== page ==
We practiced some finer points of dog training (practicing Come, Sit, and Down). I explained to Jane some techniques like “If she is hurting you or jumping on you, don’t be afraid to push her off. She needs to learn.”  Jane was in heaven and so was I. Such a nice evening spent with one of my favorite kids and my favorite puppy too.

IMG_7500As we flitted back to the car after a lot of park fun,Jane turns and said to me “Reenie, Daisy would be the PERFECT dog for me!”

Reenie: “What do you mean ‘would be’? Daisy IS the perfect dog for you! All the fun and none of the work!”  

Jane: “YES!!!”

When I got to her house to deliver Jane back to her family, the other kids wanted to play with Daisy. So they took her for a short walk around the block and Jane was clearly the dog expert. “Lucy, if Daisy is hurting you or jumping on you, don’t be afraid to push her off. She needs to learn.” “I know Jane.”  “Geno, here’s how you hold the leash – hand in the loop and then hold the leash like this.”  “I know Jane!”  It was pretty awesome.

I am so thankful for the wonderful little people God has put into my life and for moments like this to just be together. Life is good.

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The Summer of the Puppy

The Daisy Daze continues. daisy darlingLife with a puppy is not simple. Not even a little. But it is great. Monday she was bounding around chasing her tail, the recycling, a leaf, a stick and all I could think was: Life with a puppy isn’t simple, but it is better. (Obviously I mean that for me, in my current situation – not for everyone universally).

3dogsDaisy is a great pup, terribly sweet and learning fast. I was going to brag that it has been over a week since we had any accidents– and then she had three in the span of one hour. But generally speaking, we’re doing well on the potty training. Daisy turned 4 months this week and has been with us for six weeks. It isn’t simple, but I am enjoying her immensely. We are past the adjustment of just getting the new pup and things are settling into more routine.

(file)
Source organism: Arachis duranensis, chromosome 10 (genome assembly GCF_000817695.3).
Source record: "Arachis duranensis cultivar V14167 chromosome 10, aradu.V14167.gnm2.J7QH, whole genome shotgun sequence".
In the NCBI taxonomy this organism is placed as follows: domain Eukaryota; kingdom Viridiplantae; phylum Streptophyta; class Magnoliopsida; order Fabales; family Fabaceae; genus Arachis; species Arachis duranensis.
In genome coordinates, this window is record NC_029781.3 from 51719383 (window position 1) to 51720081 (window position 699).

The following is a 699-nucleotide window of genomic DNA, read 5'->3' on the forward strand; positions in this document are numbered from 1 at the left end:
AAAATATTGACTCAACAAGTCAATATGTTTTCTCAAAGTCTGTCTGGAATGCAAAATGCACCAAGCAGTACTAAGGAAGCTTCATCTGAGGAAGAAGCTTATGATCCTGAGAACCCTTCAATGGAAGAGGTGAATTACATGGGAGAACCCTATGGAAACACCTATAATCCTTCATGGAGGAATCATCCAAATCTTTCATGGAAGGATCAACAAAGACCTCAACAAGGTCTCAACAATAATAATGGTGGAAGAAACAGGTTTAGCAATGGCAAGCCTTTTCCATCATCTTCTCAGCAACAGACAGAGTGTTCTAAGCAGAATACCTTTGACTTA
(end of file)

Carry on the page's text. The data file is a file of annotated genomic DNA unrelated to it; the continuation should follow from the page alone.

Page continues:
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daisy buddies2cute maggieMaggie doesn’t appreciate Daisy but we have a lot more peaceful moments than we did at first. And Daisy is catching on that her best bet is to give Maggie some breathing room.

Daisy continues to impress me how much less intense she is than Suzie was as a puppy. And as an added bonus, Daisy spends most of her neediness on Suzie, which is really rather great for me. Suze is a great surrogate mom and allows her to hang on her a lot (I think sometimes she likes the puppy biting because it scratches her itch). She does occasionally lay down the law and insist on a few minutes without puppy shenanigans, but mostly she seems fine letting Daisy hang on her, spoon with her, and shadow her every move. daisy hang

snuggle buddiesAnd of course when I finally crate Daisy (for work or for the night), Maggie and Suzie huddle together thankful for the break from that active young whippersnapper.

It has been awhile since I last blogged because life is busy around here. Never, ever a dull moment. But we’re basking in the lovely warm weather, the yard, and the crazy puppy antics. It is clearly the Summer of the Puppy around here. And just for you, I’ll share my photos so you don’t feel any need to go get a puppy. You’re welcome.

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New Adventures

Announcing our latest Adventure over here at the Little House on the Hill…

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Daisy!

I’ve been thinking about getting a puppy since last spring – although at the time, it seemed like a bad idea (namely because there was no fence and there was one very angry old dog). I started looking again at Christmas time, knowing it would be better to wait until spring, but wanting to get one anyway. Well, I didn’t find one that looked like a good fit until this week. My friend Orsi volunteers at an animal shelter and texted me on Tuesday that there was a Reenie puppy at the shelter. I went over and met this little darling. So sweet!

Saturday we had to pass a “family” visit, meaning the bitches had to not eat the puppy in front of the people deciding whether or not to allow me to adopt the puppy. Orsi volunteered to come dog wrangle with me and it all went pretty smoothly and just what I expected: Suzie did a bit of barking and a lot of wiggling and smelling. Maggie was aloof until the pup got right in her face and then gave a sharp bark- at which the pup showed great respect so Maggie was happy. The long and short of it is that this adorable puppy came home with us.

Daisy is a lab boxer mutt. She looks more black in the photos and more dark brown in person. She’s almost 12 weeks old. She is very sweet, loves to cuddle, desperately wants to be friends with the big bitches, and seems to love everyone she meets.

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I’m not one of those dog people– but I’m afraid you may be in for a flurry of puppy pictures because ohmygosh PUPPY!!

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The big dogs are not sure what to do with the new addition but happily clue her into the fact that they are the top of pecking order around here.  She is rambunctious for sure, but I’m pretty sure she’s already more laid back than Suzie was at this age. And she does seem to respect being at the bottom of the dog pack, which is a good thing.